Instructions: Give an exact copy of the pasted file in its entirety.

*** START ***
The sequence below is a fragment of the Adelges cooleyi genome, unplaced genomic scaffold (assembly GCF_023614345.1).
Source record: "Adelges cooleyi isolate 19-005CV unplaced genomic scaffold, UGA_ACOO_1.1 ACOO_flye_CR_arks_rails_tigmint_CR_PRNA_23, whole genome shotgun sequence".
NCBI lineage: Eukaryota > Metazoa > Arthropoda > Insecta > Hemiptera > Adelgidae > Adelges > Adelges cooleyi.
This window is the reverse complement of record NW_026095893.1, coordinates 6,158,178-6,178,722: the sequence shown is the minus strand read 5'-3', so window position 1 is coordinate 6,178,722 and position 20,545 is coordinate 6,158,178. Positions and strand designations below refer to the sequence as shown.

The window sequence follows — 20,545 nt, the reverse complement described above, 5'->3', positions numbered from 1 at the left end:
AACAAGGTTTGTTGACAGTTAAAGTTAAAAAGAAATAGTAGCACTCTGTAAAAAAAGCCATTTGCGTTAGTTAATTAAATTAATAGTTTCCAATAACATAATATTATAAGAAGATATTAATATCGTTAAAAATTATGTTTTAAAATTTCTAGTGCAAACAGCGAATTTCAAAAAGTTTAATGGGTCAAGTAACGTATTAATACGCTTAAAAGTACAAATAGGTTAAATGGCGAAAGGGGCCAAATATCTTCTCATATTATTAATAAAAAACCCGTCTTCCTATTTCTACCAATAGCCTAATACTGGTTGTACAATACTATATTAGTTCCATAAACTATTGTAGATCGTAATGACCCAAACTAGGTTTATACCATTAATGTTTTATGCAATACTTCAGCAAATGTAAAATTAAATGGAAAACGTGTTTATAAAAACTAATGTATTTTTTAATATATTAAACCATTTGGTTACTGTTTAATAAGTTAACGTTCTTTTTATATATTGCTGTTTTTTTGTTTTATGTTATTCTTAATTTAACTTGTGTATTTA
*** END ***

The sequence below is a fragment of the Adelges cooleyi genome, unplaced genomic scaffold (assembly GCF_023614345.1).
Source record: "Adelges cooleyi isolate 19-005CV unplaced genomic scaffold, UGA_ACOO_1.1 ACOO_flye_CR_arks_rails_tigmint_CR_PRNA_23, whole genome shotgun sequence".
NCBI lineage: Eukaryota > Metazoa > Arthropoda > Insecta > Hemiptera > Adelgidae > Adelges > Adelges cooleyi.
This window is the reverse complement of record NW_026095893.1, coordinates 6,158,178-6,178,722: the sequence shown is the minus strand read 5'-3', so window position 1 is coordinate 6,178,722 and position 20,545 is coordinate 6,158,178. Positions and strand designations below refer to the sequence as shown.

The window sequence follows — 20,545 nt, the reverse complement described above, 5'->3', positions numbered from 1 at the left end:
AACAAGGTTTGTTGACAGTTAAAGTTAAAAAGAAATAGTAGCACTCTGTAAAAAAAGCCATTTGCGTTAGTTAATTAAATTAATAGTTTCCAATAACATAATATTATAAGAAGATATTAATATCGTTAAAAATTATGTTTTAAAATTTCTAGTGCAAACAGCGAATTTCAAAAAGTTTAATGGGTCAAGTAACGTATTAATACGCTTAAAAGTACAAATAGGTTAAATGGCGAAAGGGGCCAAATATCTTCTCATATTATTAATAAAAAACCCGTCTTCCTATTTCTACCAATAGCCTAATACTGGTTGTACAATACTATATTAGTTCCATAAACTATTGTAGATCGTAATGACCCAAACTAGGTTTATACCATTAATGTTTTATGCAATACTTCAGCAAATGTAAAATTAAATGGAAAACGTGTTTATAAAAACTAATGTATTTTTTAATATATTAAACCATTTGGTTACTGTTTAATAAGTTAACGTTCTTTTTATATATTGCTGTTTTTTTGTTTTATGTTATTCTTAATTTAACTTGTGTATTTA